AIC Seminar Series
Examining the Generality of Self-Explanation on Second Language Learning
|Ruth Wylie||Carnegie Mellon University|
Notice: Hosted by Vinay Chaudhri
Date: 2011-06-14 at 16:00
Location: EJ228 (SRI E building) (Directions)
Prompting students to self-explain during problem solving has proven
to be an effective instructional strategy across many domains.
However, despite being called a domain general strategy, very little
work has been done in areas outside of math and science. Thus, it
remains an open question whether the self-explanation effect will hold
in new domains where acquiring explicit knowledge is not a pedagogical
goal, like second language grammar learning.
To address this and related questions, I have developed a suite of
tutoring systems to teach English as a Second Language (ESL) students
the English article system (when to use a, an, the or no article
at all). The tutoring systems have been the basis for a series of five
randomized controlled experiments in adult ESL classrooms. Results on
both immediate and long-term retention measures show that, similar to
findings in math and science domains, self-explanation is effective in
aiding learning of second language grammar. However, unlike in math
and science, prompting students to self-explain during grammar
learning is inefficient compared to practice alone. These studies
demonstrate the importance of tempering generalizations about learning
in cognitive and educational psychology with more precise claims and
supporting theory. More generally, these studies are a nice
demonstration of how educational technology can be used to run tightly
controlled, finely instrumented, studies within existing courses.
Ruth Wylie is a PhD student in the Human-Computer Interaction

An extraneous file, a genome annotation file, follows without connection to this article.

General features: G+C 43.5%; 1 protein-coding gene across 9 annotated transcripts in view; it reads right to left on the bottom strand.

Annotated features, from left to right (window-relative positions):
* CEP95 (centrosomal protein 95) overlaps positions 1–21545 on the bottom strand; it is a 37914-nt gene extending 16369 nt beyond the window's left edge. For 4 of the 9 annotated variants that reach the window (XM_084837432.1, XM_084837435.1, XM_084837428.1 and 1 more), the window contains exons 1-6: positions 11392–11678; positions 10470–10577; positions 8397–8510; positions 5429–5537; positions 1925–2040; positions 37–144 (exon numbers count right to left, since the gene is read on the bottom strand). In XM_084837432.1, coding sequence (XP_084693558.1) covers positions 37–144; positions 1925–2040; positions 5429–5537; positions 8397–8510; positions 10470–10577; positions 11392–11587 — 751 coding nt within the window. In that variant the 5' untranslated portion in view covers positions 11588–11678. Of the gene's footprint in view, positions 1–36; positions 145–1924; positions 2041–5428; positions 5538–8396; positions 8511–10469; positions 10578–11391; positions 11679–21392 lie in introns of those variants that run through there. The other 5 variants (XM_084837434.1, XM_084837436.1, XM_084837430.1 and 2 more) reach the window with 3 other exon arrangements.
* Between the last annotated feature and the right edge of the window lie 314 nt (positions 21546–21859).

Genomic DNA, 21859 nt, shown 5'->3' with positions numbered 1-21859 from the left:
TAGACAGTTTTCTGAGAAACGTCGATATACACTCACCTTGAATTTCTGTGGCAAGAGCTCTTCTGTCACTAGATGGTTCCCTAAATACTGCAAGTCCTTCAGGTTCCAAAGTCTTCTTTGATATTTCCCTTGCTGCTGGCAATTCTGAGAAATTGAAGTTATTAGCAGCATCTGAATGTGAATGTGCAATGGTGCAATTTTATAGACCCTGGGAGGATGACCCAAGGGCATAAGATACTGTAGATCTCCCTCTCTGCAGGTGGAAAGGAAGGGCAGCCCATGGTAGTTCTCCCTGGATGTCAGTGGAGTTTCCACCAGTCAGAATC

Institute at Carnegie Mellon University and a fellow in the IES-funded
Program for Interdisciplinary Education Research. She received her
undergraduate degree in Cognitive Science at the University of
California, Berkeley and spent two years working as a foreign language
teacher in rural Japan. Ruths research focuses on understanding human
learning and how to improve it using technology-based instructional
experiments to explore the generality of instructional principles.
Specifically, she has conducted the first series of studies to
investigate the effects of prompted self-explanation on second
language grammar learning. As her results from language learning
differ from those previously seen in math and science domains, Ruths
work demonstrates the importance of understanding the nature or
representation of the target knowledge when designing effective
instruction. In her work, Ruth takes an interdisciplinary approach
that integrates methods and theory of human-computer interaction,
learning sciences, and cognitive psychology.
Please arrive at least 10 minutes early in order to sign in and be escorted to the conference room. SRI is located at 333 Ravenswood Avenue in Menlo Park. Visitors may park in the visitors lot in front of Building E, and should follow the instructions by the lobby phone to be escorted to the meeting room. Detailed directions to SRI, as well as maps, are available from the Visiting AIC web page.
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